The 2020 tree being offloaded from the delivery truck and placed in the new tree stand by Jorgenson Pump Co.

Selection, transport, and delivery of the tree is just half of the story. No less than eight city employees spend more than a full day safely securing and then adorning the tree with its 2,000-plus lights and dangling ornaments. When asked what kind of Christmas tree-decorating-training he and his coworkers receive, Streets Department employee Abel Murillo said, “Well, not too much training for decoration. We’re typically pretty good at knocking trees down, not installing them. But it’s just a lot of the safety precautions that we take. We want to be safe.” Murillo and the Streets Department crew use two bucket trucks with a reach of 40 feet to artfully place the lights and decorations, despite no formal beautification training.

City employees, Michael Alvarez (on ladder) and Abel Murillo, putting the final touches on decorations for the 2020 tree.

Of course, as many have likely noticed, this year the location of the tree is not in the middle of G Street. The new location is centrally located along G Street in Pioneer Park, almost directly across from the police station. Early in November, the Streets Department crew created a permanent concrete pad, with a manhole-covered excavation, for the express purpose of Christmas tree display. But why such a drastic change to this long tradition? Many factors, many most of which boil down to the domino effect that begins with COVID, contributed to the decision. Reedley City Manager Nicole Zieba explained, “Moving the location of the tree allowed us to keep another tradition, the Christmas parade, which this year was a reverse parade. We hope by decorating the tree in the park and decorating the park itself, it will become a festive Christmas location where people can bring their families. For the first time, people will actually be able to have their families take a picture with the tree.”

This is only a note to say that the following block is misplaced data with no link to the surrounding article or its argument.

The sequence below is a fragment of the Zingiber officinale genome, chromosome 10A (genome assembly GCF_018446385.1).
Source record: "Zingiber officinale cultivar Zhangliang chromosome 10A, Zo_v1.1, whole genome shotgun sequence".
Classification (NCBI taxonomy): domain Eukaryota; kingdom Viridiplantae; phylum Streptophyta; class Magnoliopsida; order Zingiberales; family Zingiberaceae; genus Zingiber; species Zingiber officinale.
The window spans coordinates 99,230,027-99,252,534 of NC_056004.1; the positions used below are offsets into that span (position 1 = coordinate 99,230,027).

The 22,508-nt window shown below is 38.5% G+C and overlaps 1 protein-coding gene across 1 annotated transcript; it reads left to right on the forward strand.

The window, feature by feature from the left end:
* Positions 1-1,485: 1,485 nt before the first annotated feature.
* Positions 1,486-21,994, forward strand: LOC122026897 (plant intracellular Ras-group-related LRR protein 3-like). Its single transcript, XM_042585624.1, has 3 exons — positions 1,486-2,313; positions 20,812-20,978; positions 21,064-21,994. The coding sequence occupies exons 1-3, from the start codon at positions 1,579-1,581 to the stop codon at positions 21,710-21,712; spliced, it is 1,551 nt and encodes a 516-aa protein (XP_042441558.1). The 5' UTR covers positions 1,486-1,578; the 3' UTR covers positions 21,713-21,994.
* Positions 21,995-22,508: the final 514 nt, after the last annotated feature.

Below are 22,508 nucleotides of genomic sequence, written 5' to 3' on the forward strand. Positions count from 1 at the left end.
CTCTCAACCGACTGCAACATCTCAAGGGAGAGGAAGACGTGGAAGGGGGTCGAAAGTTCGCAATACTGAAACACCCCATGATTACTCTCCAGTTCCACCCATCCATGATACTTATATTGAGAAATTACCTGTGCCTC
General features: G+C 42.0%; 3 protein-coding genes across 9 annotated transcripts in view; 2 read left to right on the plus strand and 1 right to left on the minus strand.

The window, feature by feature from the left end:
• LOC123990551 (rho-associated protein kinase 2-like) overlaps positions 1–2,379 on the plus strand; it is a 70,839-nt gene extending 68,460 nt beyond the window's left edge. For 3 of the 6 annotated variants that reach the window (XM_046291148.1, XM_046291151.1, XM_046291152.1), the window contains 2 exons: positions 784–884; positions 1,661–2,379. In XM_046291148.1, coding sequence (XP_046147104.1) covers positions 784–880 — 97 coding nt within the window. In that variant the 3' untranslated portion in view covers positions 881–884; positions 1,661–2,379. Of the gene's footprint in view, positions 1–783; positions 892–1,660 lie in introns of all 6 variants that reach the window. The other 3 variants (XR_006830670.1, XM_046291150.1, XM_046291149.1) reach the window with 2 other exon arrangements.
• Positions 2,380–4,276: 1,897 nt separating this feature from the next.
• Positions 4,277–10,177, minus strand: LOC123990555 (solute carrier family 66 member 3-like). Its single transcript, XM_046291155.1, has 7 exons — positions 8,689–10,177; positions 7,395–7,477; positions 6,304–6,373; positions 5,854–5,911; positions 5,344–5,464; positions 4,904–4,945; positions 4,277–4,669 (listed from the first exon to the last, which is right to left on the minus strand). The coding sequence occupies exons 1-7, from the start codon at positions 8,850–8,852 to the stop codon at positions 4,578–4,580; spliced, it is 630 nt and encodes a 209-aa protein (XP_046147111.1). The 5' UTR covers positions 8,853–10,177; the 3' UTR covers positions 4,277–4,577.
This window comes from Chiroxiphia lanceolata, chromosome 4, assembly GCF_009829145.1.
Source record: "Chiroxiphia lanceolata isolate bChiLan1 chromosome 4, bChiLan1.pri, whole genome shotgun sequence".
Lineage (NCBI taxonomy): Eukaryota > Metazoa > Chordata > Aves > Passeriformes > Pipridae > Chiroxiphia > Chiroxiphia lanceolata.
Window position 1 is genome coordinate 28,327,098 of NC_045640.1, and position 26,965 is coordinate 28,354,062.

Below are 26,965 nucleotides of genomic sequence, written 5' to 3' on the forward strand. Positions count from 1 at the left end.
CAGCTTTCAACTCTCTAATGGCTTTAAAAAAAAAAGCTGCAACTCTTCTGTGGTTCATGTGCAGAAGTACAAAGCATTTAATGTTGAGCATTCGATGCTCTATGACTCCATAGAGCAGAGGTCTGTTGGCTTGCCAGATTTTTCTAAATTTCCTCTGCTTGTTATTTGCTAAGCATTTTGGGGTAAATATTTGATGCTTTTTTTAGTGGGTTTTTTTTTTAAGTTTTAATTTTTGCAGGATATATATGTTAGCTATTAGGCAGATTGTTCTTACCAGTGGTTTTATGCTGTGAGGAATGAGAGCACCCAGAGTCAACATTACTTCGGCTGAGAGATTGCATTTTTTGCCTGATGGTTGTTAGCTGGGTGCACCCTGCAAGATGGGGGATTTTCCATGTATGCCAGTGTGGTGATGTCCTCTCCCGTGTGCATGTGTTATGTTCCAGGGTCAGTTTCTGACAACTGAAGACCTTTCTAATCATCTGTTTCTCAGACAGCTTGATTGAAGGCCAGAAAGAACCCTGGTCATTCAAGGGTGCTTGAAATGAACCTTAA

City employees L-R, Michael Alvarez, Sergey Yanovsky, Nicolas Elizondo, and Abel Murillo, pose in front of the newly decorated 2020 tree. City employees that helped with installation but not pictured include: James Montford, Carlos Martinez, Juan Heredia, and Eddie Andrade.

Change of location notwithstanding, the community Christmas tree is a testament to the Christmas spirit at many levels. Without the donations of time and equipment, and without the skills of college students and city employees, and without the grit and determination of everyone working together, there would be no tree. As you drive by or visit this year and peek at the evergreen monolith festooned and shining brightly, remember to pay homage to the Earth that nurtured it for many years, to the wisdom that led to its selection, and to the mutual efforts that brought it to represent the spirit of the season.

Be sure to check out more Reedley articles in our Reedley category.

Jim Mulligan is a 6th generation Californian, born and raised in Selma. He has been employed in Reedley on and off for the last twenty years. He married his college sweetheart, a Reedley-ite, Kristi. They now reside in Reedley with their five children. Jim loves to create Bonsai and travel as much as possible, both near and far. He is a member of the KCUSD Board of Trustees and is employed by Reedley College as the Tutorial Coordinator.